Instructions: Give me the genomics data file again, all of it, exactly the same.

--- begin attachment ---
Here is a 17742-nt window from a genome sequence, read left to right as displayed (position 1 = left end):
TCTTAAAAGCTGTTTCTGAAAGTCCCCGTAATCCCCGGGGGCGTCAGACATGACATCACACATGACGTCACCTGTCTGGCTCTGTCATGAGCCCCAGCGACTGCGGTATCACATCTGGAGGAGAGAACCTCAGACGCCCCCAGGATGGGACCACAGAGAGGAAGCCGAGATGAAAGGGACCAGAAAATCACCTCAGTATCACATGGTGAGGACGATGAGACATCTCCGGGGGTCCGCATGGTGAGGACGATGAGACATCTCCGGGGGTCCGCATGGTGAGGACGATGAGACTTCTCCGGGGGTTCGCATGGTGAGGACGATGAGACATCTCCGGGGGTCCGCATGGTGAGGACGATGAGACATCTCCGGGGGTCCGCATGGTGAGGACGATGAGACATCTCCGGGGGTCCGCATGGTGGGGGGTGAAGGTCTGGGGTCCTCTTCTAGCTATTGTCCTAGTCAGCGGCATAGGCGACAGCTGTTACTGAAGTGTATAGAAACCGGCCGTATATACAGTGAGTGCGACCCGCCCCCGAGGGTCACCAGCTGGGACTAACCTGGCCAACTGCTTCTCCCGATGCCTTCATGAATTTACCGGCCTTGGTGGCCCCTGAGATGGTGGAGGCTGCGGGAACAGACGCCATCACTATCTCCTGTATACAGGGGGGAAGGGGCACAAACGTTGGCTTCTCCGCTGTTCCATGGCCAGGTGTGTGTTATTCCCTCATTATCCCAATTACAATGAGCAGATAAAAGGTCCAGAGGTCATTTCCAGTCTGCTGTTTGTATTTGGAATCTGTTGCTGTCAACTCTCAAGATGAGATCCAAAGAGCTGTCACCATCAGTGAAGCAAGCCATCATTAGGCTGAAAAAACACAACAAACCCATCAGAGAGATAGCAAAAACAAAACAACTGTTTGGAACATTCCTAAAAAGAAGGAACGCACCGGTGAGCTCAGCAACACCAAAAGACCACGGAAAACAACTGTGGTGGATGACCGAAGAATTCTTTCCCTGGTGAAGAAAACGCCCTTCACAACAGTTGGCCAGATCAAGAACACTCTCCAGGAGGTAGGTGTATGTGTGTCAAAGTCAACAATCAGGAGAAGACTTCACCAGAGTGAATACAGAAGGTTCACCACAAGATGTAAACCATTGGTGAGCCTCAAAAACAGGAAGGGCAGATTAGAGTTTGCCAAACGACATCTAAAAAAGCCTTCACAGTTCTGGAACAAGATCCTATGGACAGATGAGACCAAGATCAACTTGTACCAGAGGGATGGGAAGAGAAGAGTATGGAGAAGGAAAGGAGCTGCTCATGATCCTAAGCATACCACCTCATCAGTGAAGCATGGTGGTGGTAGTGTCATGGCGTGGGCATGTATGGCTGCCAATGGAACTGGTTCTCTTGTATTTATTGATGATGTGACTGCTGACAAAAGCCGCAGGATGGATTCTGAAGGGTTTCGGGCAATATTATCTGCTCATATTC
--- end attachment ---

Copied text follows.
Here is a 17742-nt window from a genome sequence, read left to right as displayed (position 1 = left end):
TCTTAAAAGCTGTTTCTGAAAGTCCCCGTAATCCCCGGGGGCGTCAGACATGACATCACACATGACGTCACCTGTCTGGCTCTGTCATGAGCCCCAGCGACTGCGGTATCACATCTGGAGGAGAGAACCTCAGACGCCCCCAGGATGGGACCACAGAGAGGAAGCCGAGATGAAAGGGACCAGAAAATCACCTCAGTATCACATGGTGAGGACGATGAGACATCTCCGGGGGTCCGCATGGTGAGGACGATGAGACATCTCCGGGGGTCCGCATGGTGAGGACGATGAGACTTCTCCGGGGGTTCGCATGGTGAGGACGATGAGACATCTCCGGGGGTCCGCATGGTGAGGACGATGAGACATCTCCGGGGGTCCGCATGGTGAGGACGATGAGACATCTCCGGGGGTCCGCATGGTGGGGGGTGAAGGTCTGGGGTCCTCTTCTAGCTATTGTCCTAGTCAGCGGCATAGGCGACAGCTGTTACTGAAGTGTATAGAAACCGGCCGTATATACAGTGAGTGCGACCCGCCCCCGAGGGTCACCAGCTGGGACTAACCTGGCCAACTGCTTCTCCCGATGCCTTCATGAATTTACCGGCCTTGGTGGCCCCTGAGATGGTGGAGGCTGCGGGAACAGACGCCATCACTATCTCCTGTATACAGGGGGGAAGGGGCACAAACGTTGGCTTCTCCGCTGTTCCATGGCCAGGTGTGTGTTATTCCCTCATTATCCCAATTACAATGAGCAGATAAAAGGTCCAGAGGTCATTTCCAGTCTGCTGTTTGTATTTGGAATCTGTTGCTGTCAACTCTCAAGATGAGATCCAAAGAGCTGTCACCATCAGTGAAGCAAGCCATCATTAGGCTGAAAAAACACAACAAACCCATCAGAGAGATAGCAAAAACAAAACAACTGTTTGGAACATTCCTAAAAAGAAGGAACGCACCGGTGAGCTCAGCAACACCAAAAGACCACGGAAAACAACTGTGGTGGATGACCGAAGAATTCTTTCCCTGGTGAAGAAAACGCCCTTCACAACAGTTGGCCAGATCAAGAACACTCTCCAGGAGGTAGGTGTATGTGTGTCAAAGTCAACAATCAGGAGAAGACTTCACCAGAGTGAATACAGAAGGTTCACCACAAGATGTAAACCATTGGTGAGCCTCAAAAACAGGAAGGGCAGATTAGAGTTTGCCAAACGACATCTAAAAAAGCCTTCACAGTTCTGGAACAAGATCCTATGGACAGATGAGACCAAGATCAACTTGTACCAGAGGGATGGGAAGAGAAGAGTATGGAGAAGGAAAGGAGCTGCTCATGATCCTAAGCATACCACCTCATCAGTGAAGCATGGTGGTGGTAGTGTCATGGCGTGGGCATGTATGGCTGCCAATGGAACTGGTTCTCTTGTATTTATTGATGATGTGACTGCTGACAAAAGCCGCAGGATGGATTCTGAAGGGTTTCGGGCAATATTATCTGCTCATATTC